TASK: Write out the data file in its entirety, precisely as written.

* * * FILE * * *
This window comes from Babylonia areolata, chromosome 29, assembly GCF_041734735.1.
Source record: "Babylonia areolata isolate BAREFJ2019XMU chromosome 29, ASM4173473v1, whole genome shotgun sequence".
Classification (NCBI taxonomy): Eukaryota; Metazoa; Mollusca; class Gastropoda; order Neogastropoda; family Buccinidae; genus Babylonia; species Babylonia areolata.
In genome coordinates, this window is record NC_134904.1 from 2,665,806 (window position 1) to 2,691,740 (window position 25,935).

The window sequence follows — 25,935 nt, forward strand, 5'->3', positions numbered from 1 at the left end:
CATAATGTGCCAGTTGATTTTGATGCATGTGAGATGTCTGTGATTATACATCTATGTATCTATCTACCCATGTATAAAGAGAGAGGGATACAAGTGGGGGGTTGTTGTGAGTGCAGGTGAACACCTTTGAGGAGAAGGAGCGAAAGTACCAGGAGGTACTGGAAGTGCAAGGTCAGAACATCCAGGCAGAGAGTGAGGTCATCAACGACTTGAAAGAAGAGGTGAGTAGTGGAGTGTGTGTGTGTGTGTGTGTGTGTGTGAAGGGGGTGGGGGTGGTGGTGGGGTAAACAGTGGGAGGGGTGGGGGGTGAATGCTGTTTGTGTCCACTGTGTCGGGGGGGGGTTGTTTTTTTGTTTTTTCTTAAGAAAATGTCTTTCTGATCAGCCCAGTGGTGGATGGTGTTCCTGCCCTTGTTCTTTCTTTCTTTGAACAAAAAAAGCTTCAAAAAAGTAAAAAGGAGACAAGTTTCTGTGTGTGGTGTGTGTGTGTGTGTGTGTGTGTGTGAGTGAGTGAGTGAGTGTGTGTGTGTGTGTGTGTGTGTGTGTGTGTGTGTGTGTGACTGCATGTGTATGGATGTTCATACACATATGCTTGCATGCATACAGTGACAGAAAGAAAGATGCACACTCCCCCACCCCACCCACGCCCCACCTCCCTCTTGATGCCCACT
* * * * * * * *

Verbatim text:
This window comes from Babylonia areolata, chromosome 29, assembly GCF_041734735.1.
Source record: "Babylonia areolata isolate BAREFJ2019XMU chromosome 29, ASM4173473v1, whole genome shotgun sequence".
Classification (NCBI taxonomy): Eukaryota; Metazoa; Mollusca; class Gastropoda; order Neogastropoda; family Buccinidae; genus Babylonia; species Babylonia areolata.
In genome coordinates, this window is record NC_134904.1 from 2,665,806 (window position 1) to 2,691,740 (window position 25,935).

The window sequence follows — 25,935 nt, forward strand, 5'->3', positions numbered from 1 at the left end:
CATAATGTGCCAGTTGATTTTGATGCATGTGAGATGTCTGTGATTATACATCTATGTATCTATCTACCCATGTATAAAGAGAGAGGGATACAAGTGGGGGGTTGTTGTGAGTGCAGGTGAACACCTTTGAGGAGAAGGAGCGAAAGTACCAGGAGGTACTGGAAGTGCAAGGTCAGAACATCCAGGCAGAGAGTGAGGTCATCAACGACTTGAAAGAAGAGGTGAGTAGTGGAGTGTGTGTGTGTGTGTGTGTGTGTGTGAAGGGGGTGGGGGTGGTGGTGGGGTAAACAGTGGGAGGGGTGGGGGGTGAATGCTGTTTGTGTCCACTGTGTCGGGGGGGGGTTGTTTTTTTGTTTTTTCTTAAGAAAATGTCTTTCTGATCAGCCCAGTGGTGGATGGTGTTCCTGCCCTTGTTCTTTCTTTCTTTGAACAAAAAAAGCTTCAAAAAAGTAAAAAGGAGACAAGTTTCTGTGTGTGGTGTGTGTGTGTGTGTGTGTGTGTGTGAGTGAGTGAGTGAGTGTGTGTGTGTGTGTGTGTGTGTGTGTGTGTGTGTGTGTGACTGCATGTGTATGGATGTTCATACACATATGCTTGCATGCATACAGTGACAGAAAGAAAGATGCACACTCCCCCACCCCACCCACGCCCCACCTCCCTCTTGATGCCCACT